User Tools

Site Tools



The following commands will help you to extract information from files.

cat – concatenate. concatenate files together
grep – regular expressions. search for a specific pattern within a file
cut – cut. pull out a specific column (or any other delimited information) from a file

Let's make a file

:!: Group Exercise: Let's make some simple files to play with. Copy the following text into a file and name it chr_sizes.txt.

# An example file containing four Saccharomyces cervisiae chromosomes and their lengths. sacCer3.
chrI	230218
chrII	813184
chrIII	316620
chrM	85779

Concatenating files with cat

The cat command reads one or more files and prints the output of all files to the screen. The output can be redirected to a file, as well, and in this way, we can join files together.

concatenate usage:
cat <file.txt> …

Typically, we join two different files together. For the purpose of example, let's try to duplicate the contents of our file using cat. The means you can keep adding more and more files.

$ cat chr_sizes.txt chr_sizes.txt
$ cat chr_sizes.txt chr_sizes.txt > double_sizes.txt
$ more double_sizes.txt

Searching for patterns using grep

Regular expressions in computing describes a sequence of characters for which you want to search. It is often shortened to regex. Regular expressions are very powerful in computing and the expressions themselves can quickly become very complex with lots of wildcards and wiggle room for complex variations on the searched pattern. For this lesson, we'll focus on simple letter and number combinations. In this case, we can think of it here as simple pattern searching and matching.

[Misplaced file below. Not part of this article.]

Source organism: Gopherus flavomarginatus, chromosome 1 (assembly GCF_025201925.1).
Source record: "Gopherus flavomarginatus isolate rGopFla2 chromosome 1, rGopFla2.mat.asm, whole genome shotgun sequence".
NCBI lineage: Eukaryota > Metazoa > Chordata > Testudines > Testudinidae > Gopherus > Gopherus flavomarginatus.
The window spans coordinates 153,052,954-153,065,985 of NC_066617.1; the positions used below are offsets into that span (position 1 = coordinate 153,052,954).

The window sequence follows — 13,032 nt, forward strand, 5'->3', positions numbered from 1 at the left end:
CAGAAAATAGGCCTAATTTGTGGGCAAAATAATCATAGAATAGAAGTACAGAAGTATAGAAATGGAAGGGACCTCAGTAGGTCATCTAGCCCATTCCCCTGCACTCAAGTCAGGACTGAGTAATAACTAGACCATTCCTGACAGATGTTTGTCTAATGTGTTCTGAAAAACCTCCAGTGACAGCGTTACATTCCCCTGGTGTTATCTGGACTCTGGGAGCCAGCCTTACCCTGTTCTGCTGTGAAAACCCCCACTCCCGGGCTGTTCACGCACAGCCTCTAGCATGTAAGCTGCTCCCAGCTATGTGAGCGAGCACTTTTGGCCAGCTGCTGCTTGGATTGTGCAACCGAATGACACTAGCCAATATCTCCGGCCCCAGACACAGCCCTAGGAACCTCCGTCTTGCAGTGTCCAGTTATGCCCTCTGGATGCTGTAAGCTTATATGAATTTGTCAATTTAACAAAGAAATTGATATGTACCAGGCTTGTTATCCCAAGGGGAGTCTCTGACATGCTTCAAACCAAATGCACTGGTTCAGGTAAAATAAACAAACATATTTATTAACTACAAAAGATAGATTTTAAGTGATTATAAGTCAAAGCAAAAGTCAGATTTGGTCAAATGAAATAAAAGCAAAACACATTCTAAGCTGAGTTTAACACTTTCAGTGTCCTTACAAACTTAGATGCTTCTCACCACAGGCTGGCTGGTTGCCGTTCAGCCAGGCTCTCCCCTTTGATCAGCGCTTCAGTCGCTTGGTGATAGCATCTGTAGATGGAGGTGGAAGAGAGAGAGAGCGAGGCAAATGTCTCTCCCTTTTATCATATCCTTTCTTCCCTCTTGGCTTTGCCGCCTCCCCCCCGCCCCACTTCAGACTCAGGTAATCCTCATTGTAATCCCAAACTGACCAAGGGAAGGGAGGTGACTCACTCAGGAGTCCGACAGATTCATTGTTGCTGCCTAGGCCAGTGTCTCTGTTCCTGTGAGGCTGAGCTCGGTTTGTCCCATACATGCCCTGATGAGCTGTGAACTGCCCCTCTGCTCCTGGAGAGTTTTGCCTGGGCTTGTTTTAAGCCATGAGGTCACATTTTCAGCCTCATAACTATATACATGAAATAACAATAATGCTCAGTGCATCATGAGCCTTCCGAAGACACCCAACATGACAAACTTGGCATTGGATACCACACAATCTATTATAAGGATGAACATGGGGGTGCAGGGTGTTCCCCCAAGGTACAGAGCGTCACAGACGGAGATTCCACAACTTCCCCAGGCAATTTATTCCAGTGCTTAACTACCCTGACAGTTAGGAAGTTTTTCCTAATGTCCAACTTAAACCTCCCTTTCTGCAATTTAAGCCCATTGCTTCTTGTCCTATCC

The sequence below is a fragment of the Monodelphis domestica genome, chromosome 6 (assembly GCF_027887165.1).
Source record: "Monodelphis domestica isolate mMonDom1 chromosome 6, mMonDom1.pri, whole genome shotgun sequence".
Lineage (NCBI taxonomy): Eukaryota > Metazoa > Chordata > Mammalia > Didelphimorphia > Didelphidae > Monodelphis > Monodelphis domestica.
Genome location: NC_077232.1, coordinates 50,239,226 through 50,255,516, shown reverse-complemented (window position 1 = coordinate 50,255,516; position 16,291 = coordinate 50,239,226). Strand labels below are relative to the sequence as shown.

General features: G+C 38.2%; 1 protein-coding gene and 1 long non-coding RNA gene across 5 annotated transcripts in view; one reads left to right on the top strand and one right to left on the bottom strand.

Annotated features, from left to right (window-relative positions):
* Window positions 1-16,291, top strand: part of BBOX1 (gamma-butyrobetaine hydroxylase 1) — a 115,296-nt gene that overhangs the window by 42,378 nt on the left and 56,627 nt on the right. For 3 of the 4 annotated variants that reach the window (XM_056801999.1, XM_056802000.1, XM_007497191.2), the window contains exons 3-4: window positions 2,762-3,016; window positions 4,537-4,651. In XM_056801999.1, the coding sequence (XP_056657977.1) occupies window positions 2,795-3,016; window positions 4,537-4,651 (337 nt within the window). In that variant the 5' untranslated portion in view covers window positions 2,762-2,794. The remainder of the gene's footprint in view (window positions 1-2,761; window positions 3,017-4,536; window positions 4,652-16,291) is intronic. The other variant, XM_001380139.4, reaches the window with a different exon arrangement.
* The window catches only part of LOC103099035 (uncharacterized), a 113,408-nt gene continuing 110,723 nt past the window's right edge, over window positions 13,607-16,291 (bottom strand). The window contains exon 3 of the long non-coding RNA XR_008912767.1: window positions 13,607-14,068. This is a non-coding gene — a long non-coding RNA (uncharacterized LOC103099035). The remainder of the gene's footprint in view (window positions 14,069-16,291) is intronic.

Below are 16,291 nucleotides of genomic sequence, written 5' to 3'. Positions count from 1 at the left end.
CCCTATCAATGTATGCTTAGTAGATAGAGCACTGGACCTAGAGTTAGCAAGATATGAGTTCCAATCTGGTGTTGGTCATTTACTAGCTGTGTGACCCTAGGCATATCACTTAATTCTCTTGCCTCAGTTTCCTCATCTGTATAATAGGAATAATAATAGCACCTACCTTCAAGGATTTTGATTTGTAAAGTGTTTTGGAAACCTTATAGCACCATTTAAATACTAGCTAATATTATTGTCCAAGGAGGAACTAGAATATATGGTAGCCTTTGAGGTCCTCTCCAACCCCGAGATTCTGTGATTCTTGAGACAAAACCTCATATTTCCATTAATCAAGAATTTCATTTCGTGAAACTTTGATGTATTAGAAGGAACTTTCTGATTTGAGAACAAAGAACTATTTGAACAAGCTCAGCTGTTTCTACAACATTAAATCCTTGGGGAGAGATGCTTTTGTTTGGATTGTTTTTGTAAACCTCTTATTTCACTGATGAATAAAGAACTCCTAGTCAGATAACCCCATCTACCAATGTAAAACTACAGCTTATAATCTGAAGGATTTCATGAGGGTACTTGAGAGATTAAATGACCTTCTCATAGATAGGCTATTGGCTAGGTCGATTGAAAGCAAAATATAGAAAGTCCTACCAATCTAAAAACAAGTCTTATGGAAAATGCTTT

grep usage
grep [options] <pattern> <file> …

  • there are many options for grep
  • Typically, the pattern given to search is enclosed in quotes.
  • grep can search multiple files

Let's say we want to know how long the mitochondrial genome is in yeast:

$ grep 'chrM' chr_sizes.txt

:!: Individual Exercises: Try executing the following to get a sense of what grep does and does not do. To learn more about these options, read the grep man page.

$ grep -n 'chrM' chr_sizes.txt
$ grep -v 'chrM' chr_sizes.txt
$ grep -v '#' chr_sizes.txt
$ grep 'chr' chr_sizes.txt
$ grep '^chr' chr_sizes.txt 
$ grep 'chrII' chr_sizes.txt
$ grep -w 'chrII' chr_sizes.txt

:!: Common pitfall: Did you notice how searching for chr gave you both the chromosomes listed in columns as well as the word chromosome in the header? Also, chrII returned both chrII and chrIII. This is something to look out for with grep. We'll cover more advanced ways to restrict your regular expressions in later lessons.

;-) Quick tip: As long as you use quotes around your search pattern, you can include a space in it.

Extracting columns with cut

cut is a command that can be used for slicing and dicing information out of delimited files. We'll just use the most basic feature of cut which, by default, pulls out specific columns from tab delimited files. There are ways to change this so that it splits on other delimiters, but today, we'll just stick with the default operation.

column extraction usage